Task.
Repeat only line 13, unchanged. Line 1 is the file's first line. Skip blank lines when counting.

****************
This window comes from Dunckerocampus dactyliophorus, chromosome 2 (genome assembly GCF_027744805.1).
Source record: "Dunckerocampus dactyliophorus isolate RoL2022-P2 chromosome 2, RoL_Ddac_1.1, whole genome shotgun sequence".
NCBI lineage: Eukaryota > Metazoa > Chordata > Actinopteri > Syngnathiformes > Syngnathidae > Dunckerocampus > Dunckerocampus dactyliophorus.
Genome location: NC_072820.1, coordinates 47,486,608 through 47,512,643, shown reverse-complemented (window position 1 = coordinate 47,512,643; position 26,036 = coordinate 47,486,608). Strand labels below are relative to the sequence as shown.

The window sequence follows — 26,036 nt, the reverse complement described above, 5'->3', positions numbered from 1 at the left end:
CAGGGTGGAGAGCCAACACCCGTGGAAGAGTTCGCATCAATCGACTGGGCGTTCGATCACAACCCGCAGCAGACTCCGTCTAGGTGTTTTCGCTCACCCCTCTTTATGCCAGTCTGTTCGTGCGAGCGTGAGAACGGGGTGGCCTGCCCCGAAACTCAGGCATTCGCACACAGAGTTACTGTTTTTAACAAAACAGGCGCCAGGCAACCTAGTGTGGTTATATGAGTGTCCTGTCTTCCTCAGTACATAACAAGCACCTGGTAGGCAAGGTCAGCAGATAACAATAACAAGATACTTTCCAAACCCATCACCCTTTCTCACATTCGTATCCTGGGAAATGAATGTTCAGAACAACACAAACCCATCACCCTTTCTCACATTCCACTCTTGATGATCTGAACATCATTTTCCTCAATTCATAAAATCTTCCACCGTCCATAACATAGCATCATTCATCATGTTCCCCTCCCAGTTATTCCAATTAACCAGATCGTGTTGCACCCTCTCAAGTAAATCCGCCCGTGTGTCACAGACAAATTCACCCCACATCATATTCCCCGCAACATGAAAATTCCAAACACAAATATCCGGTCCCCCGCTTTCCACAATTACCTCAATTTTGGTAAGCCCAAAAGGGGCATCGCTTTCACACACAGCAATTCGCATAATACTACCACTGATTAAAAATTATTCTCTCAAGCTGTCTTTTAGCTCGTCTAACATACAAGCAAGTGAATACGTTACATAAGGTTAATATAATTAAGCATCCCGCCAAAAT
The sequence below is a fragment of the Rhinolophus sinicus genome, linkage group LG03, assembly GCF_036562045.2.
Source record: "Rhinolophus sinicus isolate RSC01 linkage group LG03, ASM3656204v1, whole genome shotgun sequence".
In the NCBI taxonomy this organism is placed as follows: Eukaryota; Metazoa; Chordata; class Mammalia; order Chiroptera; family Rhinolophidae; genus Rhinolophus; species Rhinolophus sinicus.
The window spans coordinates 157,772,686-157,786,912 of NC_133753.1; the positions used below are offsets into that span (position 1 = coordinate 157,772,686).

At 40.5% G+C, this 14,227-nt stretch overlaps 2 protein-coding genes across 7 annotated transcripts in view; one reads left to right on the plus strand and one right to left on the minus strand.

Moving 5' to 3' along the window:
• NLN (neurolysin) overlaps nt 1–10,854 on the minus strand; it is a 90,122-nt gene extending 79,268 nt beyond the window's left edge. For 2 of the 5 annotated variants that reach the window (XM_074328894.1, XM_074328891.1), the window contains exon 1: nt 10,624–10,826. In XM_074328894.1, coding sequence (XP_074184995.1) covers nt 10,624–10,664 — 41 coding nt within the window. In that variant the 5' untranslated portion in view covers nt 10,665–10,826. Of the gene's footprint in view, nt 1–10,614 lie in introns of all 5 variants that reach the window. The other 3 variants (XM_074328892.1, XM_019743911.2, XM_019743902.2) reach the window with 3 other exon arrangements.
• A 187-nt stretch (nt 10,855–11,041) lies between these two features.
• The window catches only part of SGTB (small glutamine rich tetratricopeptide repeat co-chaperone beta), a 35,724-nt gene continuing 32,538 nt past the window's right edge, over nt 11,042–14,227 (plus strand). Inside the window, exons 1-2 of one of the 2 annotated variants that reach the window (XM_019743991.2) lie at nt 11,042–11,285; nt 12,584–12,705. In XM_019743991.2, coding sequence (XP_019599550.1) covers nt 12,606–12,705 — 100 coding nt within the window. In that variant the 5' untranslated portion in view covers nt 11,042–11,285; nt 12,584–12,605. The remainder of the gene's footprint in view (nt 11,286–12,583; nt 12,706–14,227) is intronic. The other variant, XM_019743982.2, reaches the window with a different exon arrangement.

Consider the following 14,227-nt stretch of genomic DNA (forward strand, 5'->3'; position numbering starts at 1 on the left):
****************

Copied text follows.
• NLN (neurolysin) overlaps nt 1–10,854 on the minus strand; it is a 90,122-nt gene extending 79,268 nt beyond the window's left edge. For 2 of the 5 annotated variants that reach the window (XM_074328894.1, XM_074328891.1), the window contains exon 1: nt 10,624–10,826. In XM_074328894.1, coding sequence (XP_074184995.1) covers nt 10,624–10,664 — 41 coding nt within the window. In that variant the 5' untranslated portion in view covers nt 10,665–10,826. Of the gene's footprint in view, nt 1–10,614 lie in introns of all 5 variants that reach the window. The other 3 variants (XM_074328892.1, XM_019743911.2, XM_019743902.2) reach the window with 3 other exon arrangements.